Yet, you rarely find a moment to congratulate yourselves for all that you've done. In fact, most spend a great deal of time mired in anguish about what you haven’t done. No matter what, you always think you could or should do more.
You probably don’t even realize how phenomenal you really are, and how lucky your children are to have your loving support. It’s time to do what you forget to do: pat yourself on the back and think about all of the incredible ways you’ve made a positive contribution to your child’s life. In fact, I want you to ask yourself, “Am I a hero?” A hero is defined as a prominent or a central person in any remarkable action or event. You all have certainly played the prominent role in the remarkable events we celebrate during graduation season. So I call you heroes. A hero is also described as a person of distinguished valor or fortitude in suffering. No one can deny the courage or valor you need every day to face the challenges of parenthood in this chaotic time. So we call you heroes. And amid the joyful moments, you have endured varying degrees of suffering. And even as we attempt to celebrate you, there are mixed emotions. After you’ve nourished and protected your most treasured and prized possession, nature will now force you to part so that your child can makes his own way in this world.
As each child’s name is called this graduation season, a face somewhere will stream with tears, because graduates are now the future’s children. World-renowned poet, Kalil Gabran, summarized the bittersweet nature of the parent/child relationship in his book The Prophet.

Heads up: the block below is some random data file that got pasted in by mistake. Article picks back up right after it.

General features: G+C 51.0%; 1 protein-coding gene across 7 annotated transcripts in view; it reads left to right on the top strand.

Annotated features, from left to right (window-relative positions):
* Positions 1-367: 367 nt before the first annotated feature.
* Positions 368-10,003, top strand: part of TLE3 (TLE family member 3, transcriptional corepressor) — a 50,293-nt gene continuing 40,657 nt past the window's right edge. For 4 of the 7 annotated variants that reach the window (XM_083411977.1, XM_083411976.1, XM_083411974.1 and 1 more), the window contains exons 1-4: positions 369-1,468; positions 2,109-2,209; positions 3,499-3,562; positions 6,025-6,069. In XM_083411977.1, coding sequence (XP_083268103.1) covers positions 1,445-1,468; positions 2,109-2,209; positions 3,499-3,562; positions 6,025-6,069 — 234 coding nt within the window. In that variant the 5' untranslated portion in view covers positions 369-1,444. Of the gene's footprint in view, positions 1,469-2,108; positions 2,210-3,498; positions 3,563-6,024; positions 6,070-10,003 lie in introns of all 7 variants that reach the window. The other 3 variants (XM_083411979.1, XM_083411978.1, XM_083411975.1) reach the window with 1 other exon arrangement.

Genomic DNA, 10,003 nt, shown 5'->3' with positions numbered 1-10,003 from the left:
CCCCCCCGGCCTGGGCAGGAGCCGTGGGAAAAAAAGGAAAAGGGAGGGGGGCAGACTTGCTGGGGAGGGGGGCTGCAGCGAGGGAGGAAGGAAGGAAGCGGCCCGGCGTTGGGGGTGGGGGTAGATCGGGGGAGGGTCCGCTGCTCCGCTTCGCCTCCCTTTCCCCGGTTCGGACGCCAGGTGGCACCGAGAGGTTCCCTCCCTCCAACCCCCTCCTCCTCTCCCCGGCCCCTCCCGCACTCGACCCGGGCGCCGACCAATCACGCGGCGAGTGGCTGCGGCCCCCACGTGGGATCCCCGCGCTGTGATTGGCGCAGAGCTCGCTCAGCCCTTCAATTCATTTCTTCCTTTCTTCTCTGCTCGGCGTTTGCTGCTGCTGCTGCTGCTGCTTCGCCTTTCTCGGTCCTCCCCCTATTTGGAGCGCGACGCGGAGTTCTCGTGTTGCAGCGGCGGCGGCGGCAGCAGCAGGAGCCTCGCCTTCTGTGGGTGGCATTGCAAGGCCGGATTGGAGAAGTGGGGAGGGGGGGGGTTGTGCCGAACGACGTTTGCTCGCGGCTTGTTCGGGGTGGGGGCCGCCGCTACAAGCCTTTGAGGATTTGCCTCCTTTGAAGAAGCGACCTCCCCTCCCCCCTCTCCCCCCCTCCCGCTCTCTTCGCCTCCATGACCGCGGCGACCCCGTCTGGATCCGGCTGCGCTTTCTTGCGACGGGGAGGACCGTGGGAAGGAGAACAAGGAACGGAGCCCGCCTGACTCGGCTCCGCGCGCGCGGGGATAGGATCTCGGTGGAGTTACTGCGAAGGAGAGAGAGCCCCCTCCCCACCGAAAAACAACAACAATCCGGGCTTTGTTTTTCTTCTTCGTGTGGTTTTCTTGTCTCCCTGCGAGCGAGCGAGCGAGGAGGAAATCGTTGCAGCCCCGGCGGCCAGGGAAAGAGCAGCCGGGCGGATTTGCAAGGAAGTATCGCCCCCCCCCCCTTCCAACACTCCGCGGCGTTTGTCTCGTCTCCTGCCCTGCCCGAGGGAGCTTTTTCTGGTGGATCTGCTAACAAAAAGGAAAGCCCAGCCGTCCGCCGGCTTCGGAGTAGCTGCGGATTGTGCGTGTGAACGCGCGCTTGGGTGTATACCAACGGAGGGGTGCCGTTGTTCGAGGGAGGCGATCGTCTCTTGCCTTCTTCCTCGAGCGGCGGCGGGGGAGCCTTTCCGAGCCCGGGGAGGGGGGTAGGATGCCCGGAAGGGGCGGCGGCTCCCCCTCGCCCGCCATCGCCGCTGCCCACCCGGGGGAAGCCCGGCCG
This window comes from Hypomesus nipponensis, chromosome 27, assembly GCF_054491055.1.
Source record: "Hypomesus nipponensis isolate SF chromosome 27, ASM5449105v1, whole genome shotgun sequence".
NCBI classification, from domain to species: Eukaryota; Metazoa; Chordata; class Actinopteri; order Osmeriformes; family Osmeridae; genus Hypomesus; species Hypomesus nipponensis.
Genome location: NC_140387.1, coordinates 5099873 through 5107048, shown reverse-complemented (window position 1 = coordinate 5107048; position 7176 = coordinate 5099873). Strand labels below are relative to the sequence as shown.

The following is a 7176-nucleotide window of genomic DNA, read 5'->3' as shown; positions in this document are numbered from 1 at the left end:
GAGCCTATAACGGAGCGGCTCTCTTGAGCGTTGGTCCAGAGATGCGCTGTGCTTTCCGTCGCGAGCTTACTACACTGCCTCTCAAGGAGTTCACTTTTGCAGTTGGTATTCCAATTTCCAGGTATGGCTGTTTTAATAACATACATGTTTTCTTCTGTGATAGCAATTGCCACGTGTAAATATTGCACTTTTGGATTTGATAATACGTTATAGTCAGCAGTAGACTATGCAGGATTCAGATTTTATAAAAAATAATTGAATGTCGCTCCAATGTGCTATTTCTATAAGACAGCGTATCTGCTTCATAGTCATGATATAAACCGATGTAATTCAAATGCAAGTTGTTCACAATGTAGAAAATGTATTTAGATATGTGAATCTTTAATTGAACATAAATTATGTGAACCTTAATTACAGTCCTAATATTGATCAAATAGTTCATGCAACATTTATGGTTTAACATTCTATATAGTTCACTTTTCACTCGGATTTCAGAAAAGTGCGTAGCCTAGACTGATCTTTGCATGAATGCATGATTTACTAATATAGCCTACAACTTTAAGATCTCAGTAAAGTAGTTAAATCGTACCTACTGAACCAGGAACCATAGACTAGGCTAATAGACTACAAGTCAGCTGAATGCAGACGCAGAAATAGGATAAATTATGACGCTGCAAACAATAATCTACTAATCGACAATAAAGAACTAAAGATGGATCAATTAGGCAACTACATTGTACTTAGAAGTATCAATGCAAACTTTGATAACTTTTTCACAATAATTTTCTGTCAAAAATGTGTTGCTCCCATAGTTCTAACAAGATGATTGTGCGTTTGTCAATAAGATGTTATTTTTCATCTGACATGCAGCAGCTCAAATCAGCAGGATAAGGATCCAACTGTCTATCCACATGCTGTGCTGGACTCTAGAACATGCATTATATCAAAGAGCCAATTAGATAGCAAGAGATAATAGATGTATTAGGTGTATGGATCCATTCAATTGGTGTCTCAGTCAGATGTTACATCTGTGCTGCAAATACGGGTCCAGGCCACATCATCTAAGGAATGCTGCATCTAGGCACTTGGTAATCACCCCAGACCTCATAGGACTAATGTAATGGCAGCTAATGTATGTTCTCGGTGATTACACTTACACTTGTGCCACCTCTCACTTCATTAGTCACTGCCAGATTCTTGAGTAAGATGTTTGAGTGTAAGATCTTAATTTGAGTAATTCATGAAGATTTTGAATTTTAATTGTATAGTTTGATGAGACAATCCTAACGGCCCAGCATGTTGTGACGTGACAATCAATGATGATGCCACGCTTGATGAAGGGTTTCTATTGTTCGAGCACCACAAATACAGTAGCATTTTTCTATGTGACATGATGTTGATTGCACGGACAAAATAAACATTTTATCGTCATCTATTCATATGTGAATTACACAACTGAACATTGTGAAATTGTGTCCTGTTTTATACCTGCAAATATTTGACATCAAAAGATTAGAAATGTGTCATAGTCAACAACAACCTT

"Your children are not your children.
They are the sons and daughters of Life's longing for itself.
They come through you but not from you,
And though they are with you, yet they belong not to you.
You may give them your love but not your thoughts.
For they have their own thoughts.
You may house their bodies but not their souls,
For their souls dwell in the house of tomorrow,
which you cannot visit, not even in your dreams.
You may strive to be like them, but seek not to make them like you.
For life goes not backward nor tarries with yesterday.
You are the bows from which your children as living arrows are sent forth.”
We can never predict just how far that arrow will go or where it will land. We cannot even know for certain if it will ever reach the destination that we would have chosen. It's all totally out of our control. But as it soars gracefully towards its destination, I ask you to please find some peace in knowing you have been and will continue to be the wind that speeds these children on their way to tomorrow.
Did your child ever tell you that you’re his hero? Give him time because time is the only true ingredient that produces this glorious patina on your special work of art. In the interim, please accept my congratulations and deep condolences, because I know firsthand, that the arrow soaring towards tomorrow cannot reach its destination without first piercing through your heart.
(This blog is dedicated to Stephen Trembley.)